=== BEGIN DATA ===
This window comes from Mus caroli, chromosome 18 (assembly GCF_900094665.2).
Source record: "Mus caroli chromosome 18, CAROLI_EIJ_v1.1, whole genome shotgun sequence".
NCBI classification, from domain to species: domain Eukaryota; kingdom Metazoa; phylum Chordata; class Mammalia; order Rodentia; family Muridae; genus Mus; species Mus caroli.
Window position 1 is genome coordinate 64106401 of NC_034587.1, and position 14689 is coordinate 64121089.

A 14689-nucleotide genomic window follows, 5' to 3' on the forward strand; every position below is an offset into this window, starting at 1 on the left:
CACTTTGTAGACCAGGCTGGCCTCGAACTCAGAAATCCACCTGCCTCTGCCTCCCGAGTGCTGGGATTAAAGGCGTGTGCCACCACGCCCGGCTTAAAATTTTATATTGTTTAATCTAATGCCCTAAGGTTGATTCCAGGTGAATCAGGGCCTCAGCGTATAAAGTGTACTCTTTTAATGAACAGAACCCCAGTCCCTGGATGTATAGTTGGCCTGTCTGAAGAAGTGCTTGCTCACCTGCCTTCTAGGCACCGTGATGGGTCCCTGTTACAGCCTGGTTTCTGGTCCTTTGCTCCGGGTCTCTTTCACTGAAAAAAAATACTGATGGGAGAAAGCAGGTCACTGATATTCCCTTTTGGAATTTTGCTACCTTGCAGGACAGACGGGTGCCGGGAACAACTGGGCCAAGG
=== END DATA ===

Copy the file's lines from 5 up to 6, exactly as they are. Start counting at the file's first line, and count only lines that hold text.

A 14689-nucleotide genomic window follows, 5' to 3' on the forward strand; every position below is an offset into this window, starting at 1 on the left:
CACTTTGTAGACCAGGCTGGCCTCGAACTCAGAAATCCACCTGCCTCTGCCTCCCGAGTGCTGGGATTAAAGGCGTGTGCCACCACGCCCGGCTTAAAATTTTATATTGTTTAATCTAATGCCCTAAGGTTGATTCCAGGTGAATCAGGGCCTCAGCGTATAAAGTGTACTCTTTTAATGAACAGAACCCCAGTCCCTGGATGTATAGTTGGCCTGTCTGAAGAAGTGCTTGCTCACCTGCCTTCTAGGCACCGTGATGGGTCCCTGTTACAGCCTGGTTTCTGGTCCTTTGCTCCGGGTCTCTTTCACTGAAAAAAAATACTGATGGGAGAAAGCAGGTCACTGATATTCCCTTTTGGAATTTTGCTACCTTGCAGGACAGACGGGTGCCGGGAACAACTGGGCCAAGG